Java Island Volcano Erupts in Indonesia, 13 Confirmed Dead

Indonesian emergency officials reported Saturday that at least 13 people were killed and dozens injured after a volcano on Java Island erupted.

Videos shared on social media showed residents fleeing a giant ash cloud coming from Mount Semeru. According to witnesses, people panicked as thick smoke and debris covered nearby villages, leaving them in total darkness.

A spokesman for Indonesia’s disaster mitigation agency (BNPB) said at least 57 people had been injured, including some who suffered severe burns. All the injured were taken to various hospitals and medical facilities for treatment.

BNPB officials told the media that the eruption had left at least 11 villages in the Lumajang district covered in volcanic ash, forcing many residents to search for refuge in mosques and makeshift shelters. According to official data, at least 902 people have been evacuated from the area.

Ten people were trapped in buildings but were rescued, the BNPB added.

Authorities and rescue personnel responded immediately to the eruption, but villagers’ evacuation efforts have been hampered by suffocating smoke gushing from the volcano, storms and a power outage.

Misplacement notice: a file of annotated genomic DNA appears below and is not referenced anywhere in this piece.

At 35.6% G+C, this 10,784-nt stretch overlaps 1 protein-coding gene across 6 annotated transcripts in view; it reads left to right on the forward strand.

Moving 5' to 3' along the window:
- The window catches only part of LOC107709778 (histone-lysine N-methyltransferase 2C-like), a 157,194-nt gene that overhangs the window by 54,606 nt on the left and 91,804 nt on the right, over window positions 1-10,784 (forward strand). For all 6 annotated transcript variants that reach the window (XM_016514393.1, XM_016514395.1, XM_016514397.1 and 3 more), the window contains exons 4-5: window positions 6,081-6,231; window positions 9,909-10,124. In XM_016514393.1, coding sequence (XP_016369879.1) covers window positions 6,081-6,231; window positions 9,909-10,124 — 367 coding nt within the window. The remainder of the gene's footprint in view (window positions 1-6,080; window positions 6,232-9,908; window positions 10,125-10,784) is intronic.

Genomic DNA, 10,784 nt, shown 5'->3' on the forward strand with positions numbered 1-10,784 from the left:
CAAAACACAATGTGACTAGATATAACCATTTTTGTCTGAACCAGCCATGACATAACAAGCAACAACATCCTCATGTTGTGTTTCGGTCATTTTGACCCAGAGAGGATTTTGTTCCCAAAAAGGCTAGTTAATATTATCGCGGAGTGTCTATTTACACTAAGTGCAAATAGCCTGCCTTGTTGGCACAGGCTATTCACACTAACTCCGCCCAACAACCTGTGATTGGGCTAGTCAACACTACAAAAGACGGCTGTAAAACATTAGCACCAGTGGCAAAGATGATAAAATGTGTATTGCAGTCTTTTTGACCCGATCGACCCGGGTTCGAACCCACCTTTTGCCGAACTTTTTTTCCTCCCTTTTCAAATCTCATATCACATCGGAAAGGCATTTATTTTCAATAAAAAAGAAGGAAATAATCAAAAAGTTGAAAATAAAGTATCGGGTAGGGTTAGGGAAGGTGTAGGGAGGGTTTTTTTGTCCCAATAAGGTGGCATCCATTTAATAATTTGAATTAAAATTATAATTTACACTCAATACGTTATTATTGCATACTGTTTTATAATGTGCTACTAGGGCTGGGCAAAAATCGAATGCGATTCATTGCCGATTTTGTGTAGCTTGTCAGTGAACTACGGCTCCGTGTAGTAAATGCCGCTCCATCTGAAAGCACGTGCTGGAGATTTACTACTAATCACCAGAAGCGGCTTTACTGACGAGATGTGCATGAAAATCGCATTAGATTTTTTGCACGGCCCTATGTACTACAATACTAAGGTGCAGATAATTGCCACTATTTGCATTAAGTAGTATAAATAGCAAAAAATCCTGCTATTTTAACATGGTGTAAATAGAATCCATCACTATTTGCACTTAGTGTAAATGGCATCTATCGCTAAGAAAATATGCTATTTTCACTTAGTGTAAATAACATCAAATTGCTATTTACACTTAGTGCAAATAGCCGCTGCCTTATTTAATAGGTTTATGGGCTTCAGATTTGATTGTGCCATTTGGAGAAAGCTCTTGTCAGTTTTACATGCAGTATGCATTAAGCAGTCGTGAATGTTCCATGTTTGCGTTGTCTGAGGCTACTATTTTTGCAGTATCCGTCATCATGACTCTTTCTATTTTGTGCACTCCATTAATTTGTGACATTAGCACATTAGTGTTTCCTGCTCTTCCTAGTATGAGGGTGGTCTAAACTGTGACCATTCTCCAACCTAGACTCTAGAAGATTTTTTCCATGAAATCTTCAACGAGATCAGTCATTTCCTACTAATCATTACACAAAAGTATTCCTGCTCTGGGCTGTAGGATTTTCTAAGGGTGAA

A road and bridge leading to the nearby city of Malang were also cut off during the eruption, a local official identified as Thoriqul Haq told Reuters news agency.

Indonesian media reported that the eruption had started around 02:30 p.m. local time (07:30 GMT), and authorities established a 5-km restricted zone from the volcano’s crater.

The Volcanic Ash Advisory Centre (VAAC) in Darwin, Australia, quickly warned that the ash appeared to have broken off the summit and was moving southwest over the Indian Ocean. VAAC meteorologist Campbell Biggs told reporters that nearby airlines would be forced to divert their flight paths to avoid the ash cloud, which rises as high as 15,000m.

Mount Semeru, which rises 3,676m above sea level, is in a state of permanent eruption but usually spews ash up to about 4,300 m. Saturday’s eruption was a “pretty significant increase” in its intensity, Biggs added.

In Indonesia, volcanic and seismic activity is frequent because it sits in the Pacific “Ring of Fire,” where the continental plates are located.